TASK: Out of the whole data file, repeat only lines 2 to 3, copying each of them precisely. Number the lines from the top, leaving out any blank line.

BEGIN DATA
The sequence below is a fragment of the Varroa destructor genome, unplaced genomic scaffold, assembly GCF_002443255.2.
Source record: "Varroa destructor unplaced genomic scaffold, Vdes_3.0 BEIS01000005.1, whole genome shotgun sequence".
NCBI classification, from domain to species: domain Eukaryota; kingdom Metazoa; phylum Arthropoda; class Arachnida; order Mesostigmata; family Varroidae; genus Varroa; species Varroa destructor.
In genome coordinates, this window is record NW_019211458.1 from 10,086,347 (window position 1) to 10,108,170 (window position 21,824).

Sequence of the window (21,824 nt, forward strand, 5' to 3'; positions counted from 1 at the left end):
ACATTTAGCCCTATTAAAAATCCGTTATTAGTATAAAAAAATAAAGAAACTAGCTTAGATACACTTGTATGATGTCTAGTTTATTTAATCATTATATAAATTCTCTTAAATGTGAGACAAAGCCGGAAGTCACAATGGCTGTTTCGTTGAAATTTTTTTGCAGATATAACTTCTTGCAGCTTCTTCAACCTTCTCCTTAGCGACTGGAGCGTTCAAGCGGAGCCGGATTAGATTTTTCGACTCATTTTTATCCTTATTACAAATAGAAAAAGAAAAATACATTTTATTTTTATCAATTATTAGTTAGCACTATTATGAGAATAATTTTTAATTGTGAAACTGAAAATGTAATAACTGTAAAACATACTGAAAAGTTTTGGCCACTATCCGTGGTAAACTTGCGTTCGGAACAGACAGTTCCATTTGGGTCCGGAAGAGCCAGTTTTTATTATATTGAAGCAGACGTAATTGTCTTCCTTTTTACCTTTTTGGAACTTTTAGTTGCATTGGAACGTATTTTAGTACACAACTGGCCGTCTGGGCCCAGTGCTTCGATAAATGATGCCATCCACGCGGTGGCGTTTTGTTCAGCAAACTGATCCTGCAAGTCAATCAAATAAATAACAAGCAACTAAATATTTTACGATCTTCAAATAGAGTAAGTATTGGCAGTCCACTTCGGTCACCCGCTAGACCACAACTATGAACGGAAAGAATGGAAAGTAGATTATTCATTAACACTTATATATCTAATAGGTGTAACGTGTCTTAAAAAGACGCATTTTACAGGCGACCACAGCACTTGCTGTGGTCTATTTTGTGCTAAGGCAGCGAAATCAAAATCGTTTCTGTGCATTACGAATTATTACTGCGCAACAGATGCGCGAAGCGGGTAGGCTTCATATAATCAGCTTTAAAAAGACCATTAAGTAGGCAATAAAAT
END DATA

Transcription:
Source record: "Varroa destructor unplaced genomic scaffold, Vdes_3.0 BEIS01000005.1, whole genome shotgun sequence".
NCBI classification, from domain to species: domain Eukaryota; kingdom Metazoa; phylum Arthropoda; class Arachnida; order Mesostigmata; family Varroidae; genus Varroa; species Varroa destructor.